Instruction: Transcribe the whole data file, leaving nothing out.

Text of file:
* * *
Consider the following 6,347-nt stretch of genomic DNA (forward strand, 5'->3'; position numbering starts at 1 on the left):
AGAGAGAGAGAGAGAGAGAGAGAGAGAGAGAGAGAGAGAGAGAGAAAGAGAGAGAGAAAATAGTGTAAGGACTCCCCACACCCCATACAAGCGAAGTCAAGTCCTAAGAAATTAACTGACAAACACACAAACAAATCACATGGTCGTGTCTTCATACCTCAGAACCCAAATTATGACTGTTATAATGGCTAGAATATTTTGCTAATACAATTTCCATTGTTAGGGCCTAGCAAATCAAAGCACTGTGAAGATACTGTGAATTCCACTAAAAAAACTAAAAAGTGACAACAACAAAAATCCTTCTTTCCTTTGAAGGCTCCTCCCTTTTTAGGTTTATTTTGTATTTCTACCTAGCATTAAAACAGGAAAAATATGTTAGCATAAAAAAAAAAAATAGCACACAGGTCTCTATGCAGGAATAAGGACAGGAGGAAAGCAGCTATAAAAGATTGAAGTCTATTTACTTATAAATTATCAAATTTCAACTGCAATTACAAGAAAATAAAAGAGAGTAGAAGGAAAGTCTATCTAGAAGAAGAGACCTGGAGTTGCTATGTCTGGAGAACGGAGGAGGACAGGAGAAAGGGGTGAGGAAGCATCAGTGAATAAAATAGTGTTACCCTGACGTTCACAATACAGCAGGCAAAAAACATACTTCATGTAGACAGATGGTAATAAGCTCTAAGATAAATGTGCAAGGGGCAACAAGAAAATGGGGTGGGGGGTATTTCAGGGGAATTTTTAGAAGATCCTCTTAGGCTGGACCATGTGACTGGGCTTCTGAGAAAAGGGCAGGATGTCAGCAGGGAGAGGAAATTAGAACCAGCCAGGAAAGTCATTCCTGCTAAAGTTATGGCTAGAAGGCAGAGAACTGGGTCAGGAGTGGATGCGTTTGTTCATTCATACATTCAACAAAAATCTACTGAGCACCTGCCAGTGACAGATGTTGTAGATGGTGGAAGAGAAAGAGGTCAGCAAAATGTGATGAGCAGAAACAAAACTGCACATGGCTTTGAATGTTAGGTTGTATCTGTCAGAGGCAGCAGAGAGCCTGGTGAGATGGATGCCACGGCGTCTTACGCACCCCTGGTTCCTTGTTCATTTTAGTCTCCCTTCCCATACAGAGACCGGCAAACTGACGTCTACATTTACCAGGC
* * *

Consider the following 6,347-nt stretch of genomic DNA (forward strand, 5'->3'; position numbering starts at 1 on the left):
AGAGAGAGAGAGAGAGAGAGAGAGAGAGAGAGAGAGAGAGAGAGAAAGAGAGAGAGAAAATAGTGTAAGGACTCCCCACACCCCATACAAGCGAAGTCAAGTCCTAAGAAATTAACTGACAAACACACAAACAAATCACATGGTCGTGTCTTCATACCTCAGAACCCAAATTATGACTGTTATAATGGCTAGAATATTTTGCTAATACAATTTCCATTGTTAGGGCCTAGCAAATCAAAGCACTGTGAAGATACTGTGAATTCCACTAAAAAAACTAAAAAGTGACAACAACAAAAATCCTTCTTTCCTTTGAAGGCTCCTCCCTTTTTAGGTTTATTTTGTATTTCTACCTAGCATTAAAACAGGAAAAATATGTTAGCATAAAAAAAAAAAATAGCACACAGGTCTCTATGCAGGAATAAGGACAGGAGGAAAGCAGCTATAAAAGATTGAAGTCTATTTACTTATAAATTATCAAATTTCAACTGCAATTACAAGAAAATAAAAGAGAGTAGAAGGAAAGTCTATCTAGAAGAAGAGACCTGGAGTTGCTATGTCTGGAGAACGGAGGAGGACAGGAGAAAGGGGTGAGGAAGCATCAGTGAATAAAATAGTGTTACCCTGACGTTCACAATACAGCAGGCAAAAAACATACTTCATGTAGACAGATGGTAATAAGCTCTAAGATAAATGTGCAAGGGGCAACAAGAAAATGGGGTGGGGGGTATTTCAGGGGAATTTTTAGAAGATCCTCTTAGGCTGGACCATGTGACTGGGCTTCTGAGAAAAGGGCAGGATGTCAGCAGGGAGAGGAAATTAGAACCAGCCAGGAAAGTCATTCCTGCTAAAGTTATGGCTAGAAGGCAGAGAACTGGGTCAGGAGTGGATGCGTTTGTTCATTCATACATTCAACAAAAATCTACTGAGCACCTGCCAGTGACAGATGTTGTAGATGGTGGAAGAGAAAGAGGTCAGCAAAATGTGATGAGCAGAAACAAAACTGCACATGGCTTTGAATGTTAGGTTGTATCTGTCAGAGGCAGCAGAGAGCCTGGTGAGATGGATGCCACGGCGTCTTACGCACCCCTGGTTCCTTGTTCATTTTAGTCTCCCTTCCCATACAGAGACCGGCAAACTGACGTCTACATTTACCAGGC